Brazilian Gang Continues Wave of Violence, Death Toll More Than 80

Masked men attacked bars, banks and police stations with machine guns. Gangs set buses on fire. And inmates at dozens of prisons took guards hostage in an unprecedented four-day wave of violence around South America's largest city that left more than 80 dead by Monday.

President Luiz Inacio Lula da Silva prepared to send in 4,000 federal troops, and officials worried the violence could spread 220 miles northeast to Rio de Janeiro, where police were put on high alert and extra patrols were dispatched to slums where drug gang leaders live.

"What happened in Sao Paulo was a provocation, a show of force by organized crime," Silva said. He said the gangs' "tentacles are spread around the world and we must use a lot of intelligence" to quell the chaos their attacks caused.

• CountryWatch: Brazil

The violence was triggered by an attempt to isolate gang leaders, who control many of Sao Paulo's teeming, notoriously corrupt prisons, by transferring eight of them Thursday to a high-security facility hundreds of miles away from this city of 18 million people.

The leaders of the First Capital Command gang, or PCC, reportedly used cell phones to order the attacks. Gang members began riddling police cars with bullets, hurling grenades at police stations and attacking officers in their homes and afterwork hangouts.

Then, on Sunday night, the gang employed a new tactic: sending gunmen onto buses, ordering passengers and drivers off and torching the vehicles.

Thousands of drivers refused to work Monday, leaving an estimated 2.9 million people scrambling to find a way to their jobs. While most stores and businesses remained open, almost all shut early, creating one of the city's worst traffic jams ever as workers struggled in vain to get home.

Worried parents kept many children out of schools, and many businesses shut by 4 p.m. so workers could get home by dark. Sao Paulo's main stock exchange, the Bovespa, canceled after-hours trading to let investors and workers leave early.

Near hastily shuttered businesses in a blue-collar neighborhood, a dozen officers wielding shotguns, pistols and revolvers said they were not scared of overnight gang attacks.

"Everything's closing up, but we'll be here waiting," said a grim Officer Edvan Oliveira, his finger resting on the trigger of his shotgun. "We want them to come."

As two buses smoldered near his home in a working-class neighborhood, engineering student Julio Cesar said the violence left him with a choice of skipping classes and risking his future or going to his night college and fearing his family could get caught in the crossfire of evening attacks.

"Of course I'm scared to take the bus, because now they are targeting people and not just police," said Cesar, 19. "I'm also scared to leave because my mom lives here."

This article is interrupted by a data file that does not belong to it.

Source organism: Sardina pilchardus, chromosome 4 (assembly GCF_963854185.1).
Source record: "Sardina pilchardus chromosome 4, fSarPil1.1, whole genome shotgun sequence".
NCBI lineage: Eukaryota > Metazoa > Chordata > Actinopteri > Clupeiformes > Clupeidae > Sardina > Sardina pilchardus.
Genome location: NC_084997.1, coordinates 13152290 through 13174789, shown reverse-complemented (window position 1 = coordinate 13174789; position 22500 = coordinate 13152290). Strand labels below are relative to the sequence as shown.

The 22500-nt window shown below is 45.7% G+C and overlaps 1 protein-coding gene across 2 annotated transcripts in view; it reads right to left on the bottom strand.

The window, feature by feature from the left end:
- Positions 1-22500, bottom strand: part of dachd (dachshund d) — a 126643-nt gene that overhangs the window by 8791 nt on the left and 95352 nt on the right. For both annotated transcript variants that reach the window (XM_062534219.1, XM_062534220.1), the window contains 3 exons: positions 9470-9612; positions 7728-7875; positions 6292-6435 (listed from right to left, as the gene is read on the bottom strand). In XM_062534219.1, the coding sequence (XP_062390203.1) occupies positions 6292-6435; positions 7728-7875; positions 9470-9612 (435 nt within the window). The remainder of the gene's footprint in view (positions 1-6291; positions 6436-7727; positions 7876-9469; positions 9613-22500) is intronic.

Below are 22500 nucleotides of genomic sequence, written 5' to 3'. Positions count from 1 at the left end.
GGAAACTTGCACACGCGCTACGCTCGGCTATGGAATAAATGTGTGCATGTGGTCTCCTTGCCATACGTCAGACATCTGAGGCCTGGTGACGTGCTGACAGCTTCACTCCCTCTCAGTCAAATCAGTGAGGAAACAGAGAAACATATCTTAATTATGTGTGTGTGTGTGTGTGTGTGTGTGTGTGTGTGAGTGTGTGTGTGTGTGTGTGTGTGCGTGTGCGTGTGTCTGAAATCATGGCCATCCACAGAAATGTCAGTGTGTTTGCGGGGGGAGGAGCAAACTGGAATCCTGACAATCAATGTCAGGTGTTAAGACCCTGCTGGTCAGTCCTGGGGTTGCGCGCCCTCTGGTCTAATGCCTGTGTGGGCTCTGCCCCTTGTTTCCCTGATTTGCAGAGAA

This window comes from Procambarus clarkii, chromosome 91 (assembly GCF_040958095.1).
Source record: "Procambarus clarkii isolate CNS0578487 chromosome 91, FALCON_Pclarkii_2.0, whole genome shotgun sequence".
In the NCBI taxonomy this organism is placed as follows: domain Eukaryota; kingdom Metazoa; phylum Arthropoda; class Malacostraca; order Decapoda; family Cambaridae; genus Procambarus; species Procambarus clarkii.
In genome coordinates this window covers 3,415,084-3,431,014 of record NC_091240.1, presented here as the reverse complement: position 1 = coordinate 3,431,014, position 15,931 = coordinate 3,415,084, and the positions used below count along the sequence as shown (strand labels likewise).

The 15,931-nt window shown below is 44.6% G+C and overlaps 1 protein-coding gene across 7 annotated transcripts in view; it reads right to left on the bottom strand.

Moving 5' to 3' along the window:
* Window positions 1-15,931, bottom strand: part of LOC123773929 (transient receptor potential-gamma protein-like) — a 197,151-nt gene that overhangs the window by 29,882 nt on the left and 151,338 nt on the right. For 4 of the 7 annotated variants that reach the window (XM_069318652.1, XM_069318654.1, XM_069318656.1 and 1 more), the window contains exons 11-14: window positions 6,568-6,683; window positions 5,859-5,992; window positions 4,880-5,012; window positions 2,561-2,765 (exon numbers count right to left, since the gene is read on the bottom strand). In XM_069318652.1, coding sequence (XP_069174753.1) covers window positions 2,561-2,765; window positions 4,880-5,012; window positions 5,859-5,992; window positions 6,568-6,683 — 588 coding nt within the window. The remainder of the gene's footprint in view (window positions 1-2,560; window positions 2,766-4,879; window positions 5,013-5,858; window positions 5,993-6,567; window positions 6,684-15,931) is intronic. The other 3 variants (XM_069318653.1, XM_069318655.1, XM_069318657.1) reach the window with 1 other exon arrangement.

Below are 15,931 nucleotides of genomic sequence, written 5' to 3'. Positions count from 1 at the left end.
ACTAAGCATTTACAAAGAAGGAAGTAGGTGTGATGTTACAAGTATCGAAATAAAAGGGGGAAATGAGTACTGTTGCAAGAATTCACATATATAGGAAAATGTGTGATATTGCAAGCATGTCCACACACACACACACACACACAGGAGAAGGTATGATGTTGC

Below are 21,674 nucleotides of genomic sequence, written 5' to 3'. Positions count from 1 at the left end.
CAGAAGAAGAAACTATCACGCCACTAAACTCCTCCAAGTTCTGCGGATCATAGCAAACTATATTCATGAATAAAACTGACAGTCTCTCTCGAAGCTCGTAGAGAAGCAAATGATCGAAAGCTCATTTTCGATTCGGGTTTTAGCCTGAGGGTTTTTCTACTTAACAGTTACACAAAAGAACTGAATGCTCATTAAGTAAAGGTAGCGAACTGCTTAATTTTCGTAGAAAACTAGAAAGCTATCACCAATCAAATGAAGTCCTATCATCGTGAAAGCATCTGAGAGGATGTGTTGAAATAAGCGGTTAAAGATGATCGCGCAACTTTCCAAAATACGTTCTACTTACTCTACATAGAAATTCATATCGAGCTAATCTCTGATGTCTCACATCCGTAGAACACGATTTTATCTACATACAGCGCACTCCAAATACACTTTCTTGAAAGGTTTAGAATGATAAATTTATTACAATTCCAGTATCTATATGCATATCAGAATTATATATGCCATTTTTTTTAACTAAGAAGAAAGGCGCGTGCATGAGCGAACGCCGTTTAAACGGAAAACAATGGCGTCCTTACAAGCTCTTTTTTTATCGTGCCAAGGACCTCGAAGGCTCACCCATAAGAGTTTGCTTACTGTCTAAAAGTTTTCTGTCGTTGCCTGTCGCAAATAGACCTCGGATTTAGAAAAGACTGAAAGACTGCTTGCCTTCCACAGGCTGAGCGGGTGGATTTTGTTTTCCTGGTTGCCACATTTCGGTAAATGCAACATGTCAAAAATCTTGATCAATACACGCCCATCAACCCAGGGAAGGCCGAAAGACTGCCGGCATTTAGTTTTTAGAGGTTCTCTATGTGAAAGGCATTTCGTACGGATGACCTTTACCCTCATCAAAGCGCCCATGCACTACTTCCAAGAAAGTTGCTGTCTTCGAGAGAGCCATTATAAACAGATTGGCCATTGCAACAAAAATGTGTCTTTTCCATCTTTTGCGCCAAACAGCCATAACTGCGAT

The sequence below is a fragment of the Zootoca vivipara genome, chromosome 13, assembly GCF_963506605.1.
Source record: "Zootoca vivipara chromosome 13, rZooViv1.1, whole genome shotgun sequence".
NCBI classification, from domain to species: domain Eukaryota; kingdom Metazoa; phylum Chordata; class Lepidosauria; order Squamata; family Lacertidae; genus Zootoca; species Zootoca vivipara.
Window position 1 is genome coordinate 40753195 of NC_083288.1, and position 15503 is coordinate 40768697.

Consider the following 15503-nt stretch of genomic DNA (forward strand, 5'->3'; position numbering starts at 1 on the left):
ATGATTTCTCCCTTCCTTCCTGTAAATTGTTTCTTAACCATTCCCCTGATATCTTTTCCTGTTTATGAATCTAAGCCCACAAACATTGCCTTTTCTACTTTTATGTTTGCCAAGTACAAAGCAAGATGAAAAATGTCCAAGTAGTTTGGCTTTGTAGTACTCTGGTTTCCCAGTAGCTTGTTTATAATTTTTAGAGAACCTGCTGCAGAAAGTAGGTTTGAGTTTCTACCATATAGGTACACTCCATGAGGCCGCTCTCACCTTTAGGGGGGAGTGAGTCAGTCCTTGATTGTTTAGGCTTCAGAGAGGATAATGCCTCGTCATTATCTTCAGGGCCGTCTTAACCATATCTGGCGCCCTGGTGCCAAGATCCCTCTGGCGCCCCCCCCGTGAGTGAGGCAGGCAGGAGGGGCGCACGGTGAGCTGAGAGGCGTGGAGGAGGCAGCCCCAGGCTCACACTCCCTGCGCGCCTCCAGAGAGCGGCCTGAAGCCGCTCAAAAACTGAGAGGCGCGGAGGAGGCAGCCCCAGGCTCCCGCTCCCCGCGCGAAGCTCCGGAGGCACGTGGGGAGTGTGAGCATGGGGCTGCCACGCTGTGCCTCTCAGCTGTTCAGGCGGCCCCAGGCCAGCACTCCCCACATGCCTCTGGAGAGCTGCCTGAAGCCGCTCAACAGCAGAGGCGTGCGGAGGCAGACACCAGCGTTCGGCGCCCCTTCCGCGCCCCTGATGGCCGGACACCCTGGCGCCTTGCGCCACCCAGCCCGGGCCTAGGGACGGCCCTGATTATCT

There was no mention of injuries in the nearly 50 reports of bus burnings.

But 21 new killings were reported Sunday night and Monday morning, the state government of Sao Paulo said, putting the death toll at 81 — 39 police officers and prison guards, 38 suspected gang members and four civilians caught in 181 attacks since Friday.

Prison officials said they do not know how many inmates have died in Sao Paulo's lockups because they were just retaking control of most of them. At least 91 people were arrested since Friday, police said.

Sao Paulo's Roman Catholic archbishop, Claudio Hummes, said the government had not done enough to stop the violence.

"Society cannot accept being held hostage by criminals," he said. "The state must improve the prison system to stop it from being a school for crime."

The governor of Sao Paulo state, Claudio Lembo, insisted that the federal troops offered by Silva were not needed.

"We are in control of the city and we will preserve this control," Lembo declared. "At this moment the army is unnecessary."

The violence also weighed on financial markets, helping to drive stocks down more than 2 percent as a perception took hold that Brazil is more risky than previously thought. The country's currency, the real, fell 2 percent against the U.S. dollar.

The PCC was founded in 1993 in Sao Paulo's Taubate Penitentiary and became involved in drug and arms trafficking, kidnappings, bank robberies and extortion.

It staged a massive prison uprising in 2001 in which 19 inmates died, and attacked more than 50 police stations in November 2003. Three officers and two suspected gang members were killed and 12 people injured in those attacks.

By Monday night, all 73 prison rebellions that broke out had been quelled and police pointed to a grim figure to push their claim that the situation would soon come back to something like normal. Mostly police officers and prison guards were killed Friday and Saturday nights — but the tally of dead in overnight violence from Sunday to Monday was almost exclusively suspected gang members killed in shootouts with police.

In Mato Grosso do Sul state, which borders Sao Paulo, three prison riots were brought under control.

Gilson Adei, 35, driving one of the few buses in downtown Sao Paulo, demanded authorities fight back against the criminals.

"It's absurd — the gang members can do whatever they want? They can just start a war? And why would they attack the transportation, normal people? Next it will be schools," he said. "We should get the military on every corner and kill them."